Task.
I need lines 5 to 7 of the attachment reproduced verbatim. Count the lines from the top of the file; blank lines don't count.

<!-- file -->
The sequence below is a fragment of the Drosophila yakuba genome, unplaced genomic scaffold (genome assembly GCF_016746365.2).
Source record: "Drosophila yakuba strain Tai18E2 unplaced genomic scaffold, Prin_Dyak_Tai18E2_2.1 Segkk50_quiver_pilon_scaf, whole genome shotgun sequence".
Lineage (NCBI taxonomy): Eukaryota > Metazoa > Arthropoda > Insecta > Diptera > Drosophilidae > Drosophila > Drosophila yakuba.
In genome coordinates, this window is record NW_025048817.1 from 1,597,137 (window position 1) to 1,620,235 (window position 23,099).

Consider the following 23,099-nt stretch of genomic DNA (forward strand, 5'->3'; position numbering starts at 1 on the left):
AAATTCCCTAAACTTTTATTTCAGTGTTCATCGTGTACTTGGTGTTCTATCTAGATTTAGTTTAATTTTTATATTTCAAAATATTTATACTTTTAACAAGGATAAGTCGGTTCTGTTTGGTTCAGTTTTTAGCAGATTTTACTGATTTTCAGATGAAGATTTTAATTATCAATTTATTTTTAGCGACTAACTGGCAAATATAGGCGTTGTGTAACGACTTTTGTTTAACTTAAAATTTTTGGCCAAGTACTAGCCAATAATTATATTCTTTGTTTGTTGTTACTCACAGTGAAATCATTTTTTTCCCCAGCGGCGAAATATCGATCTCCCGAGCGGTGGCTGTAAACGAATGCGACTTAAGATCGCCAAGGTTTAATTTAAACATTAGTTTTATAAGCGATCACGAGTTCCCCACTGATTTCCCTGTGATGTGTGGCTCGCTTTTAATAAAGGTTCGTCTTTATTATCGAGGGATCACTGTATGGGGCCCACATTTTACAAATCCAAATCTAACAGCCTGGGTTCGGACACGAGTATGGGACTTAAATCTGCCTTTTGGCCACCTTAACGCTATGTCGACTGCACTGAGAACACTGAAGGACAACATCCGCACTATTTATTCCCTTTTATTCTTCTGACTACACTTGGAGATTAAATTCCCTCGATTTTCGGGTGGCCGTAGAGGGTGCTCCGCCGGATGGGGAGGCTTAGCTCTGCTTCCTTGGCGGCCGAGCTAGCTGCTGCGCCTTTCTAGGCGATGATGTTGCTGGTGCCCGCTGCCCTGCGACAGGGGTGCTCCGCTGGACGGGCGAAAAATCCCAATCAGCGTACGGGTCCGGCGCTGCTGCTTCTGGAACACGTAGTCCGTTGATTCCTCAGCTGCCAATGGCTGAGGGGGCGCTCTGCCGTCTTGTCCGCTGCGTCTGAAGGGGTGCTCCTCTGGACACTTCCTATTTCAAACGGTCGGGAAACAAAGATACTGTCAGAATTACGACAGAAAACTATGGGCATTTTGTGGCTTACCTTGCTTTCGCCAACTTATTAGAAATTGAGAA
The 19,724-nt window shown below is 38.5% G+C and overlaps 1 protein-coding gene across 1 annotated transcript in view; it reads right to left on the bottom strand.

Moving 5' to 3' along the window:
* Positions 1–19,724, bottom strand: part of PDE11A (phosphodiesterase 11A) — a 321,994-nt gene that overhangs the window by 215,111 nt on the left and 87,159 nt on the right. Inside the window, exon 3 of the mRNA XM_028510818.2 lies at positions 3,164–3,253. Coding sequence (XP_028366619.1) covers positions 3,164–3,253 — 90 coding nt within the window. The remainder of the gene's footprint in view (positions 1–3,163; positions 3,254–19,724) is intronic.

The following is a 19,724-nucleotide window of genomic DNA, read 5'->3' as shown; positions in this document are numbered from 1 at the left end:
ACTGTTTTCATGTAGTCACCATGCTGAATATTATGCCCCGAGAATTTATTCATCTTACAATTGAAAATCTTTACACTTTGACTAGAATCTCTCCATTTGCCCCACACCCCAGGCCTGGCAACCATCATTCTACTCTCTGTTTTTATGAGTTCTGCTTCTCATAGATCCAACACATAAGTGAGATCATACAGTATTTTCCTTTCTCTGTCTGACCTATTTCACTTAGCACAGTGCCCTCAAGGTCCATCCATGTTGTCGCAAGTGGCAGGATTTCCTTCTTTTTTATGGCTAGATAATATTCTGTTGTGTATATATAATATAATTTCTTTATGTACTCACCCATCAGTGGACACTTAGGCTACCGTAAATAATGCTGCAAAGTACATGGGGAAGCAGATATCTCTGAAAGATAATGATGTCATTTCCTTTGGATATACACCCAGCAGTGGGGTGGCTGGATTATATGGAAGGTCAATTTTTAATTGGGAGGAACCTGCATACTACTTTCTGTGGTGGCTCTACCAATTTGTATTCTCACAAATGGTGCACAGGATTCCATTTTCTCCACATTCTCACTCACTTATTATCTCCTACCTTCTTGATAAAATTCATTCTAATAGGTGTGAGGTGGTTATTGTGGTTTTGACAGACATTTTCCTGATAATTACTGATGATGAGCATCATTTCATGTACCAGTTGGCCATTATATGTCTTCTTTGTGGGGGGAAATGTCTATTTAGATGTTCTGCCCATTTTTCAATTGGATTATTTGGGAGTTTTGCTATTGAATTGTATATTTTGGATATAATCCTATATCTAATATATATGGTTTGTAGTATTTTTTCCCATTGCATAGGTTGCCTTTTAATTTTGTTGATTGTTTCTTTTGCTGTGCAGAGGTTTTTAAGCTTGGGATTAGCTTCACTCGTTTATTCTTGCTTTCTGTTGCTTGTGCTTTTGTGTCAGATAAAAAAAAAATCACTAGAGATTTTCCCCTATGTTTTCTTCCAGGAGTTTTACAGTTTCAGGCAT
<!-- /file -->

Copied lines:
Consider the following 23,099-nt stretch of genomic DNA (forward strand, 5'->3'; position numbering starts at 1 on the left):
AAATTCCCTAAACTTTTATTTCAGTGTTCATCGTGTACTTGGTGTTCTATCTAGATTTAGTTTAATTTTTATATTTCAAAATATTTATACTTTTAACAAGGATAAGTCGGTTCTGTTTGGTTCAGTTTTTAGCAGATTTTACTGATTTTCAGATGAAGATTTTAATTATCAATTTATTTTTAGCGACTAACTGGCAAATATAGGCGTTGTGTAACGACTTTTGTTTAACTTAAAATTTTTGGCCAAGTACTAGCCAATAATTATATTCTTTGTTTGTTGTTACTCACAGTGAAATCATTTTTTTCCCCAGCGGCGAAATATCGATCTCCCGAGCGGTGGCTGTAAACGAATGCGACTTAAGATCGCCAAGGTTTAATTTAAACATTAGTTTTATAAGCGATCACGAGTTCCCCACTGATTTCCCTGTGATGTGTGGCTCGCTTTTAATAAAGGTTCGTCTTTATTATCGAGGGATCACTGTATGGGGCCCACATTTTACAAATCCAAATCTAACAGCCTGGGTTCGGACACGAGTATGGGACTTAAATCTGCCTTTTGGCCACCTTAACGCTATGTCGACTGCACTGAGAACACTGAAGGACAACATCCGCACTATTTATTCCCTTTTATTCTTCTGACTACACTTGGAGATTAAATTCCCTCGATTTTCGGGTGGCCGTAGAGGGTGCTCCGCCGGATGGGGAGGCTTAGCTCTGCTTCCTTGGCGGCCGAGCTAGCTGCTGCGCCTTTCTAGGCGATGATGTTGCTGGTGCCCGCTGCCCTGCGACAGGGGTGCTCCGCTGGACGGGCGAAAAATCCCAATCAGCGTACGGGTCCGGCGCTGCTGCTTCTGGAACACGTAGTCCGTTGATTCCTCAGCTGCCAATGGCTGAGGGGGCGCTCTGCCGTCTTGTCCGCTGCGTCTGAAGGGGTGCTCCTCTGGACACTTCCTATTTCAAACGGTCGGGAAACAAAGATACTGTCAGAATTACGACAGAAAACTATGGGCATTTTGTGGCTTACCTTGCTTTCGCCAACTTATTAGAAATTGAGAA
The 19,724-nt window shown below is 38.5% G+C and overlaps 1 protein-coding gene across 1 annotated transcript in view; it reads right to left on the bottom strand.